Community Crime Watch: A Proven Crime Stopper
By Gbe Sneh
Vigilantism, generally spurred by an absence of adequate security, is widely known in our society and, has been used many times in our history, especially in inner-city Monrovia. We are all familiar with the trigger word, “ROGUE”, and the results it has produced. Vigilantism is only dreaded because it does not recognize “innocent until proven guilty”; it discards the likelihood of catching an innocent in its fangs; it has airs of lawlessness. It must be discouraged at all cost, as there is a sensible way for the people to take matters into their hands - COMMUNITY CRIME WATCH is the option.
Out of frustration from incessant crime, some districts are threatening to organize vigilante groups to police their districts. The frustration is understandable but, the proposed remedy is unwise, for obvious reasons stated earlier. Other districts want to stage sit-ins at the UNMIL command office to demonstrate an urgency for that security unit to take action on crime in their districts. While a sit-in is a reserved right, a more effective measure would be a citizens’ resolve to help in combating the crime wave.
Let’s do in the cities what has worked at the
village level for generations. We are a society that
is communal by nature This trait is world acclaimed
and well documented. Why do we toss this essential trait
out of the window when we leave the villages to turn
“kwi” in Monrovia? There are no security
forces in the village, except for a few stray ones that
occasionally come in to extract free chicken and pussawa
from the people. So, how have villagers managed to keep
crime in check? Community Policing has been the answer!
Everybody in the village is a crime watcher! .
It is time to break the policing of crime into community watch groups. The security forces - UNMIL, LNP, NSA - need to urgently look at organizing neighborhoods crime watch. It is a proven method of fighting crime when regular security shows signs of inadequacy. Here is a case in point. At the Buduburam Refugee Camp in Ghana, where a ballooning occupancy of war-fleeing Liberians brought with it a wave of crimes amid scanty formal policing, neighborhood crime watch was the answer. It was a concerted effort by the local police and the residents of the camp. Today, Liberians at the camp complain less about burglaries and robberies. They are now free to move about any time of the day, using their time wisely to place overseas calls, day and night, to relatives in the US to ask for “small something”.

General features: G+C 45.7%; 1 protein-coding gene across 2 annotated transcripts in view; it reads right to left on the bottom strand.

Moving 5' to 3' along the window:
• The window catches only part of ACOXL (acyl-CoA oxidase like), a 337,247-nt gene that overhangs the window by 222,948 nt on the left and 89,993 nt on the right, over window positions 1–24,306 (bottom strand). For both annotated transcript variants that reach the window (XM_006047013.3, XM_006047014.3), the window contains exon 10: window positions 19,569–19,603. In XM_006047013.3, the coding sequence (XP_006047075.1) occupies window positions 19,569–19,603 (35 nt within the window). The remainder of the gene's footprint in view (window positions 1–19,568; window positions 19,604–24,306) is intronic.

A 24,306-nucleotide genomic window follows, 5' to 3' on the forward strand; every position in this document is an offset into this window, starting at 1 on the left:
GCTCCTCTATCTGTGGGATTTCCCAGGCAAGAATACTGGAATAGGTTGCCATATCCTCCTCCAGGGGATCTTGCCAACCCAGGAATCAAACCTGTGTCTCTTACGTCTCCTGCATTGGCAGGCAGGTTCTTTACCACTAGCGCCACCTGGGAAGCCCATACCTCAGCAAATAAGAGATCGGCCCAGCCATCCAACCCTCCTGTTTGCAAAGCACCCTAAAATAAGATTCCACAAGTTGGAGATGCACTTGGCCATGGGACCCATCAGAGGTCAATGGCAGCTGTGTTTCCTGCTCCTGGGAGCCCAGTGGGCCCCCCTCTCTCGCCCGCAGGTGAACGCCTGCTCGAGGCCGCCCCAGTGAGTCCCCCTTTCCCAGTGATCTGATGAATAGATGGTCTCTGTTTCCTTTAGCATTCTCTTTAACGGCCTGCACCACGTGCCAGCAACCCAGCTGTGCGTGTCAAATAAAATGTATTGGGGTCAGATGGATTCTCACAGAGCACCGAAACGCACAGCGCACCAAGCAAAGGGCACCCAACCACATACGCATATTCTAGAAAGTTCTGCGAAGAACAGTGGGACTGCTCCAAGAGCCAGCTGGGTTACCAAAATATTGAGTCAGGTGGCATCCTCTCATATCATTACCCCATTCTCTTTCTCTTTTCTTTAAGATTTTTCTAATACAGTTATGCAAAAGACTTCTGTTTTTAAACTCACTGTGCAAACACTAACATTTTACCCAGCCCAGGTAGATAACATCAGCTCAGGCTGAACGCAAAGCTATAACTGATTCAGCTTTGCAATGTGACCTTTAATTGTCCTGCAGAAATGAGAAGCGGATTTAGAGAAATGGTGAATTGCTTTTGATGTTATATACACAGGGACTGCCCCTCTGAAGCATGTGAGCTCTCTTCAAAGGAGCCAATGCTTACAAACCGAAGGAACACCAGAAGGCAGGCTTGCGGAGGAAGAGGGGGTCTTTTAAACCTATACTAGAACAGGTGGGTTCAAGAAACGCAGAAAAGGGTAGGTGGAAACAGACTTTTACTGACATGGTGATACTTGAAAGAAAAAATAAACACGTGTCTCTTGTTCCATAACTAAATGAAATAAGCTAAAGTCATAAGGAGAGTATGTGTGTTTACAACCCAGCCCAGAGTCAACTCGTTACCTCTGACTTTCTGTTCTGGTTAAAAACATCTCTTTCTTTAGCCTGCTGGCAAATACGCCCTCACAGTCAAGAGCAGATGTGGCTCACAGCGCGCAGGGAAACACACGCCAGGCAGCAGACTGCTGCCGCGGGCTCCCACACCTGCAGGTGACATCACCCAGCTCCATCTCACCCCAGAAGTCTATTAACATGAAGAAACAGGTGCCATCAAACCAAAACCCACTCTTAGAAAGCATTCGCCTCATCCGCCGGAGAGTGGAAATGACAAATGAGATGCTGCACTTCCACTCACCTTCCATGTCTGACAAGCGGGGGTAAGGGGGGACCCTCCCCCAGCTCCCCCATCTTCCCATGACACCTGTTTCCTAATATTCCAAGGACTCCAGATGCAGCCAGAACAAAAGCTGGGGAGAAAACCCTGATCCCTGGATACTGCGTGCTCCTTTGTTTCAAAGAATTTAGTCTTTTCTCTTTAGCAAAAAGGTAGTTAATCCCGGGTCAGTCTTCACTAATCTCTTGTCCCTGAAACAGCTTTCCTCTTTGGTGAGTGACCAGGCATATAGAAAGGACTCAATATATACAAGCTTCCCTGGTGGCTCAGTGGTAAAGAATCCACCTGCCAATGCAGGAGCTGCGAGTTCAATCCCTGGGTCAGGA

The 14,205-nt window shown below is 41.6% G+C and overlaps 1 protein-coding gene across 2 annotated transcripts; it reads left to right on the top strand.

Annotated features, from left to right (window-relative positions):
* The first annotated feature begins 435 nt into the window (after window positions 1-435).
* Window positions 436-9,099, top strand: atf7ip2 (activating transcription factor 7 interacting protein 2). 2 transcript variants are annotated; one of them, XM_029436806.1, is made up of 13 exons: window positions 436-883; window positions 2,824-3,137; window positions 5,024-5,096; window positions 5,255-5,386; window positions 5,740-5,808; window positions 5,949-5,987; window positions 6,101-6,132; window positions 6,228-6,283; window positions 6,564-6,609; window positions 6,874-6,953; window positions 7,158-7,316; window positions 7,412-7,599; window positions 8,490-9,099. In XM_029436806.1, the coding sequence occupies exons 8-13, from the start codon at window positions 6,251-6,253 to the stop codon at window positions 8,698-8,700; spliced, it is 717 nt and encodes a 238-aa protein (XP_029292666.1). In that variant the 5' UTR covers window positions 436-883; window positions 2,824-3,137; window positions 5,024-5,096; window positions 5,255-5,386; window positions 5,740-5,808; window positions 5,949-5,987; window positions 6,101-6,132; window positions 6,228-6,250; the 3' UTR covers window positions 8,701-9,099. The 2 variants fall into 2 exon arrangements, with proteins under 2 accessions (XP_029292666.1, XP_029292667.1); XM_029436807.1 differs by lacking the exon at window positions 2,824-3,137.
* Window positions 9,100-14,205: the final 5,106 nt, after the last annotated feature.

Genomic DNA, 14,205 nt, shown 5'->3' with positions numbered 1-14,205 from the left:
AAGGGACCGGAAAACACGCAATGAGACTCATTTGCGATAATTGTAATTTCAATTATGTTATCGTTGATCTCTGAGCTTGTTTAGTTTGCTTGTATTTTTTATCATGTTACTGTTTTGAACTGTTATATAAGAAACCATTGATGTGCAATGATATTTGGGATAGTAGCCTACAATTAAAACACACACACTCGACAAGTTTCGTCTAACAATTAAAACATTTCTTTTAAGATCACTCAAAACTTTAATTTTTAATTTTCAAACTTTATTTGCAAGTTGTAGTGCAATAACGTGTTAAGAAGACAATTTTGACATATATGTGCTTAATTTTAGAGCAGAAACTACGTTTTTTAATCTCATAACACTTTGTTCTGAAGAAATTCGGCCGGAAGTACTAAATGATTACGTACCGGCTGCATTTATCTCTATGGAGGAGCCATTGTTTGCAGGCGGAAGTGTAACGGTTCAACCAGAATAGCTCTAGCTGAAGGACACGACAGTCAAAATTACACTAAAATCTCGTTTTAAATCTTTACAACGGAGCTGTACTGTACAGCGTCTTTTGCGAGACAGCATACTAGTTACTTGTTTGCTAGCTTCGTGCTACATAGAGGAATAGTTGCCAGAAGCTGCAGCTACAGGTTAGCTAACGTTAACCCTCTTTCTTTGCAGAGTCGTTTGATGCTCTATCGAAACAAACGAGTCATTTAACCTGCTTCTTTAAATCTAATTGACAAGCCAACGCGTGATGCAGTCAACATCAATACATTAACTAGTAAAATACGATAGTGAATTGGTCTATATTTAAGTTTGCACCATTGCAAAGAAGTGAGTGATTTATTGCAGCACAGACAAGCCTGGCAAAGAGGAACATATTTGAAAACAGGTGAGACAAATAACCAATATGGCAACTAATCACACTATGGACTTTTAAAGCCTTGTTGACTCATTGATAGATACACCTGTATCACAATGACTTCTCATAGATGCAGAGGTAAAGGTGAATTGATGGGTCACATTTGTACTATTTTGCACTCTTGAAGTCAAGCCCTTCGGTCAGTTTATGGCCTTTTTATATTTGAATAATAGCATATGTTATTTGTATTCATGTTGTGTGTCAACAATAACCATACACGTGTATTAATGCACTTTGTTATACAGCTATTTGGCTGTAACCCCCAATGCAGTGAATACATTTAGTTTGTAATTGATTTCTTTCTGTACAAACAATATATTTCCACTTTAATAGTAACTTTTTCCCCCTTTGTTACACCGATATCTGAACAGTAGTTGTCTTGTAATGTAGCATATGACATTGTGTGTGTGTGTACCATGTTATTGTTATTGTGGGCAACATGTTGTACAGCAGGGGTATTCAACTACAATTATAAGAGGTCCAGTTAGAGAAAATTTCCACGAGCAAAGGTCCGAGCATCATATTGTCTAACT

One would quickly question the viability of a crime watch in the face of armed robbers. But, the idea is not to engage the bandits in a house to house, sidewalk to sidewalk, alley by alley shootout. It is a reporting undertaking. The patrols in a neighborhood crime watch start with knowing their territory very well. This means achieving full acquaintance with members of the community, an exercise that helps in gaining a pretty good knowledge of what inhabitants do for a living. It also helps to identify “stray cats” (mal-intentioned outsiders) and their forays into the neighborhood at questionable hours. Patrol working tools should include, cameras, flashlights, cell phones or walkie-talkies with links to a neighborhood command center and the LNP/UNMIL.
A robust crime watch program is needed. An all-out effort must be made to get the public involved. Town meetings, workshops, radio broadcasts, print media, the local business community, should all become instrumental in combating the break-away crime wave. It is the basic foundation of our hard-earned peace, along with our development effort that is at stake. GOL should lend full support to neighborhood crime watch programs, even if it means funding small budgets for them.
An effective measure in fighting crime is the tracking of stolen goods throughout the various communities. A good description of a stolen item presents a good chance for its recovery, and a possible nabbing of the thief. A crime watch patrol should have a list of reported stolen items in the neighborhood. Networking should be encouraged among crime watch groups and security forces.
It is encouraging that the House of Representatives is contemplating making armed robbery a capital offense punishable by death. Well, maybe, in cases where the robbery results is the loss of life, the death penalty would do. Other than that, a very long to life sentence would suffice. That’s up for debate. Illegal possession of firearms should also be met with a stiff penalty.
Now, it is just a crime wave. But, if we all sit and wait for action that is not forthcoming from our security forces, pretty soon, it will be a tsunami! We do not want Monrovia to turn into another Baghdad. Do we? We must all get involved. Let’s live up to our global notoriety, “IT TAKES A VILLAGE…” Is there anymore to be said?.
I want to take the opportunity to thank UNMIL for constructing a Security Command Post at Guthrie. Now, that’s listening to the people, a giant step in curbing lawlessness.
To Submit article for publication, go to the following URL: http://www.theperspective.org/submittingarticles.html